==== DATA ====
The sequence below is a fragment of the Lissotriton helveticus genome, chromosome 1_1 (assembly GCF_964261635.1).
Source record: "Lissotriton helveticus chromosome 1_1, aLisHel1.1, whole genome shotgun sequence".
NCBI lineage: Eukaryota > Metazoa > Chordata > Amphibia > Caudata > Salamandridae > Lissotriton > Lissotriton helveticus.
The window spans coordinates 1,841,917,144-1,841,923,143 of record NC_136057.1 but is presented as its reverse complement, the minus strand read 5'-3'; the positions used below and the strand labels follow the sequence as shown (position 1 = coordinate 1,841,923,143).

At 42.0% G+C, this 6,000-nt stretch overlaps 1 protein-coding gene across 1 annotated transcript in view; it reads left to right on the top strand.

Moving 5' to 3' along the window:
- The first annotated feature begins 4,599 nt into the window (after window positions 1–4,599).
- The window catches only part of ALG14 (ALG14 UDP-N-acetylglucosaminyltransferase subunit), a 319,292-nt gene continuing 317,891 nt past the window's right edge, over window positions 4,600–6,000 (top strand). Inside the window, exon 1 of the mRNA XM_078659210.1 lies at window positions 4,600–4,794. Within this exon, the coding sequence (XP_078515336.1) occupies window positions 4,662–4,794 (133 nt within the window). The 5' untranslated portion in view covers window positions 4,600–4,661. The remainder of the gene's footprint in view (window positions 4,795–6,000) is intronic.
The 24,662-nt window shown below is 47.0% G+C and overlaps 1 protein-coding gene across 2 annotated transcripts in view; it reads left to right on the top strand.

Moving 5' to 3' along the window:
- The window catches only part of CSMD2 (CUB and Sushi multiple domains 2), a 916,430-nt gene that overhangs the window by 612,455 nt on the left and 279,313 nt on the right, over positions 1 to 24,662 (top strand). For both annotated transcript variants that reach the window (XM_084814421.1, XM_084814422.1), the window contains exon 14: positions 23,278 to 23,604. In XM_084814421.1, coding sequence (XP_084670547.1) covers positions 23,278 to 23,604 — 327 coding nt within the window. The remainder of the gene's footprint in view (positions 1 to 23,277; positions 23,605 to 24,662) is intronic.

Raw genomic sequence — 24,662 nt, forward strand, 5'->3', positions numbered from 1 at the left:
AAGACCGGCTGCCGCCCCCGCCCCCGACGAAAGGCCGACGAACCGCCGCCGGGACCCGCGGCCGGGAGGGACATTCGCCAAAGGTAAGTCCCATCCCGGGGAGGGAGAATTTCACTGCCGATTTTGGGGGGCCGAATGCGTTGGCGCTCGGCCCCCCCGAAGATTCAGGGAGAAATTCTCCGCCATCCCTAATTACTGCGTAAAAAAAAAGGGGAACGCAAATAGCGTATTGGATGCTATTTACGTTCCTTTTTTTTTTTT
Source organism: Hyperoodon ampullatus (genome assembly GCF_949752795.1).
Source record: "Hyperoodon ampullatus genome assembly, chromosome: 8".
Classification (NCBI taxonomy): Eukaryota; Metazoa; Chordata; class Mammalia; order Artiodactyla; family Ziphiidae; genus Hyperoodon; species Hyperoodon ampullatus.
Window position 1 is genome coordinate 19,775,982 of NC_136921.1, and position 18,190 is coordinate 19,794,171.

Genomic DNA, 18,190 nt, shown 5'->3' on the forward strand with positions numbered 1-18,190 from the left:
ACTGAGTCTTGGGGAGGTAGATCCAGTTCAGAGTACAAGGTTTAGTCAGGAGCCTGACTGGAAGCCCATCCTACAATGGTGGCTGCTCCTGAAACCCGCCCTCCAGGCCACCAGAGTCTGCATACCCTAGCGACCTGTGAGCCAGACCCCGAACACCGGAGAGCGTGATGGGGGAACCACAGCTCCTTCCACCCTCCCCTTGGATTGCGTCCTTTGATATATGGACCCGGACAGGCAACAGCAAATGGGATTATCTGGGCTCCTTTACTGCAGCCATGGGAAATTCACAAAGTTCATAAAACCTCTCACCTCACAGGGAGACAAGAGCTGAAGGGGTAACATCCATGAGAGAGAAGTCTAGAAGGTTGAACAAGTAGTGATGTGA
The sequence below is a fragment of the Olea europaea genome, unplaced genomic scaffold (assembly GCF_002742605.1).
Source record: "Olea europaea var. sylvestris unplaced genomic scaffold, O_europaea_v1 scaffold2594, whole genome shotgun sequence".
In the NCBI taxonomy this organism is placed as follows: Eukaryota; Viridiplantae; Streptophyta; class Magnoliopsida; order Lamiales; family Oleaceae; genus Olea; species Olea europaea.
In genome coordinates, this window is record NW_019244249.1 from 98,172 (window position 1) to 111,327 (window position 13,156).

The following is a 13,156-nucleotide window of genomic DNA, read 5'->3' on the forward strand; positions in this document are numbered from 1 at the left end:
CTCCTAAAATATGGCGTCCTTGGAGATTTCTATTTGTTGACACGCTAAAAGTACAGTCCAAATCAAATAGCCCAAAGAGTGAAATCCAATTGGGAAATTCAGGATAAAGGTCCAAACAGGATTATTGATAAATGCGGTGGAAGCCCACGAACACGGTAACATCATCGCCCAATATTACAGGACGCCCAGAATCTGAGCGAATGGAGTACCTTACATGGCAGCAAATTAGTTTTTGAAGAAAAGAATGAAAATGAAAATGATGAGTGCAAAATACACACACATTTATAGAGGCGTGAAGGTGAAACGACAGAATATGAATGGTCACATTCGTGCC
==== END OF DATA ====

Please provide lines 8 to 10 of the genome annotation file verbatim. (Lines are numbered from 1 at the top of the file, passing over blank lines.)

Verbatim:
- The window catches only part of ALG14 (ALG14 UDP-N-acetylglucosaminyltransferase subunit), a 319,292-nt gene continuing 317,891 nt past the window's right edge, over window positions 4,600–6,000 (top strand). Inside the window, exon 1 of the mRNA XM_078659210.1 lies at window positions 4,600–4,794. Within this exon, the coding sequence (XP_078515336.1) occupies window positions 4,662–4,794 (133 nt within the window). The 5' untranslated portion in view covers window positions 4,600–4,661. The remainder of the gene's footprint in view (window positions 4,795–6,000) is intronic.
The 24,662-nt window shown below is 47.0% G+C and overlaps 1 protein-coding gene across 2 annotated transcripts in view; it reads left to right on the top strand.

Moving 5' to 3' along the window: